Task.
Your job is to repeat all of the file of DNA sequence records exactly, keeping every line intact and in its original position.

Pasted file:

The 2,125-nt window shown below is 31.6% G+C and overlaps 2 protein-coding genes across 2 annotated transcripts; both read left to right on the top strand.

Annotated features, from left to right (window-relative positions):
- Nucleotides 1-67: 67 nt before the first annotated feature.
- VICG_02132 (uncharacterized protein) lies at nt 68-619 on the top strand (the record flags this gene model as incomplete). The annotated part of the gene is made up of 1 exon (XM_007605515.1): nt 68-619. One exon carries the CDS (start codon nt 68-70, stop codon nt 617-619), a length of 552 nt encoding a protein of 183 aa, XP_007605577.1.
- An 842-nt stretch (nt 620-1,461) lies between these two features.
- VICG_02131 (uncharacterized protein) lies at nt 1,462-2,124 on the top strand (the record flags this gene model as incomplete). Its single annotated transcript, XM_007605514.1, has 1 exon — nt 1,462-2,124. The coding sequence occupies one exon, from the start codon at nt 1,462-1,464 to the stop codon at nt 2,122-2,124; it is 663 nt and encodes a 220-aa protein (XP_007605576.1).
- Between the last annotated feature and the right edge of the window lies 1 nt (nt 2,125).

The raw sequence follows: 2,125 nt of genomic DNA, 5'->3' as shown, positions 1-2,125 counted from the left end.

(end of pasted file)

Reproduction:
The 2,125-nt window shown below is 31.6% G+C and overlaps 2 protein-coding genes across 2 annotated transcripts; both read left to right on the top strand.

Annotated features, from left to right (window-relative positions):
- Nucleotides 1-67: 67 nt before the first annotated feature.
- VICG_02132 (uncharacterized protein) lies at nt 68-619 on the top strand (the record flags this gene model as incomplete). The annotated part of the gene is made up of 1 exon (XM_007605515.1): nt 68-619. One exon carries the CDS (start codon nt 68-70, stop codon nt 617-619), a length of 552 nt encoding a protein of 183 aa, XP_007605577.1.
- An 842-nt stretch (nt 620-1,461) lies between these two features.
- VICG_02131 (uncharacterized protein) lies at nt 1,462-2,124 on the top strand (the record flags this gene model as incomplete). Its single annotated transcript, XM_007605514.1, has 1 exon — nt 1,462-2,124. The coding sequence occupies one exon, from the start codon at nt 1,462-1,464 to the stop codon at nt 2,122-2,124; it is 663 nt and encodes a 220-aa protein (XP_007605576.1).
- Between the last annotated feature and the right edge of the window lies 1 nt (nt 2,125).

The raw sequence follows: 2,125 nt of genomic DNA, 5'->3' as shown, positions 1-2,125 counted from the left end.